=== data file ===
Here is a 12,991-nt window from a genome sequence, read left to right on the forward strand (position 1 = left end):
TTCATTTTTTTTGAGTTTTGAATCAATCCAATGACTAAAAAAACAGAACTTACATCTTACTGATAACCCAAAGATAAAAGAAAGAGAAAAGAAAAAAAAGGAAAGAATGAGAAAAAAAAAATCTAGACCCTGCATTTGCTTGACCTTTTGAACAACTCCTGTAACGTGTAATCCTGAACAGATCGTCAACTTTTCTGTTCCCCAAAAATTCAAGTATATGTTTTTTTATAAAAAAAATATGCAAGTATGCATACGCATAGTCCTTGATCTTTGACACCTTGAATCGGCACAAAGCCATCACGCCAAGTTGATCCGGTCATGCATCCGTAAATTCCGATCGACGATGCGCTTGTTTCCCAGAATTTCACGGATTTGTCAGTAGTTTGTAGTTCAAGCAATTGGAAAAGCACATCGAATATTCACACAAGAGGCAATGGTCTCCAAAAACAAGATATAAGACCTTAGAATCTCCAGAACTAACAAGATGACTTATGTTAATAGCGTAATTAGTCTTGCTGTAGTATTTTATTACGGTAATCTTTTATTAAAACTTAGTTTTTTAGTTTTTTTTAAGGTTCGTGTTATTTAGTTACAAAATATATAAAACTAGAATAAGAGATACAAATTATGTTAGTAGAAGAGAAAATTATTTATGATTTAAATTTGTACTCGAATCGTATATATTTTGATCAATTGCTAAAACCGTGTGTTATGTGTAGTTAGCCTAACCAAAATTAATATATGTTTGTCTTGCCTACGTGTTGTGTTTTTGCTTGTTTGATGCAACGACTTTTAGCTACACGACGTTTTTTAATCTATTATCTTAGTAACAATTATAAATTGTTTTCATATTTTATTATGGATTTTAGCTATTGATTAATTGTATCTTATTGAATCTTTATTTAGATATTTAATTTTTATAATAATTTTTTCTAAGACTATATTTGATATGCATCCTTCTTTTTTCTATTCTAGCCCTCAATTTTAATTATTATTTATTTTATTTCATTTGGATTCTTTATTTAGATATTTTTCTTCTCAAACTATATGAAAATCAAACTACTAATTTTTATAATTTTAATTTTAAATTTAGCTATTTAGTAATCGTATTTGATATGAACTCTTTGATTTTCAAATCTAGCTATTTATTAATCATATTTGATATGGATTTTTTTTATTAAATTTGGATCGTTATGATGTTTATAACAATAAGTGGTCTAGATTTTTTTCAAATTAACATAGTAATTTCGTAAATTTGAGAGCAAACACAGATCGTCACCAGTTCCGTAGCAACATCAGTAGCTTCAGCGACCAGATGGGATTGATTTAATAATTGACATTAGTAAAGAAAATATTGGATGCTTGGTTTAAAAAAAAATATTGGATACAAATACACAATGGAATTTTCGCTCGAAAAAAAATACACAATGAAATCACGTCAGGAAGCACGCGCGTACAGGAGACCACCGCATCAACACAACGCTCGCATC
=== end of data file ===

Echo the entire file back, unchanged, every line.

Here is a 12,991-nt window from a genome sequence, read left to right on the forward strand (position 1 = left end):
TTCATTTTTTTTGAGTTTTGAATCAATCCAATGACTAAAAAAACAGAACTTACATCTTACTGATAACCCAAAGATAAAAGAAAGAGAAAAGAAAAAAAAGGAAAGAATGAGAAAAAAAAAATCTAGACCCTGCATTTGCTTGACCTTTTGAACAACTCCTGTAACGTGTAATCCTGAACAGATCGTCAACTTTTCTGTTCCCCAAAAATTCAAGTATATGTTTTTTTATAAAAAAAATATGCAAGTATGCATACGCATAGTCCTTGATCTTTGACACCTTGAATCGGCACAAAGCCATCACGCCAAGTTGATCCGGTCATGCATCCGTAAATTCCGATCGACGATGCGCTTGTTTCCCAGAATTTCACGGATTTGTCAGTAGTTTGTAGTTCAAGCAATTGGAAAAGCACATCGAATATTCACACAAGAGGCAATGGTCTCCAAAAACAAGATATAAGACCTTAGAATCTCCAGAACTAACAAGATGACTTATGTTAATAGCGTAATTAGTCTTGCTGTAGTATTTTATTACGGTAATCTTTTATTAAAACTTAGTTTTTTAGTTTTTTTTAAGGTTCGTGTTATTTAGTTACAAAATATATAAAACTAGAATAAGAGATACAAATTATGTTAGTAGAAGAGAAAATTATTTATGATTTAAATTTGTACTCGAATCGTATATATTTTGATCAATTGCTAAAACCGTGTGTTATGTGTAGTTAGCCTAACCAAAATTAATATATGTTTGTCTTGCCTACGTGTTGTGTTTTTGCTTGTTTGATGCAACGACTTTTAGCTACACGACGTTTTTTAATCTATTATCTTAGTAACAATTATAAATTGTTTTCATATTTTATTATGGATTTTAGCTATTGATTAATTGTATCTTATTGAATCTTTATTTAGATATTTAATTTTTATAATAATTTTTTCTAAGACTATATTTGATATGCATCCTTCTTTTTTCTATTCTAGCCCTCAATTTTAATTATTATTTATTTTATTTCATTTGGATTCTTTATTTAGATATTTTTCTTCTCAAACTATATGAAAATCAAACTACTAATTTTTATAATTTTAATTTTAAATTTAGCTATTTAGTAATCGTATTTGATATGAACTCTTTGATTTTCAAATCTAGCTATTTATTAATCATATTTGATATGGATTTTTTTTATTAAATTTGGATCGTTATGATGTTTATAACAATAAGTGGTCTAGATTTTTTTCAAATTAACATAGTAATTTCGTAAATTTGAGAGCAAACACAGATCGTCACCAGTTCCGTAGCAACATCAGTAGCTTCAGCGACCAGATGGGATTGATTTAATAATTGACATTAGTAAAGAAAATATTGGATGCTTGGTTTAAAAAAAAATATTGGATACAAATACACAATGGAATTTTCGCTCGAAAAAAAATACACAATGAAATCACGTCAGGAAGCACGCGCGTACAGGAGACCACCGCATCAACACAACGCTCGCATC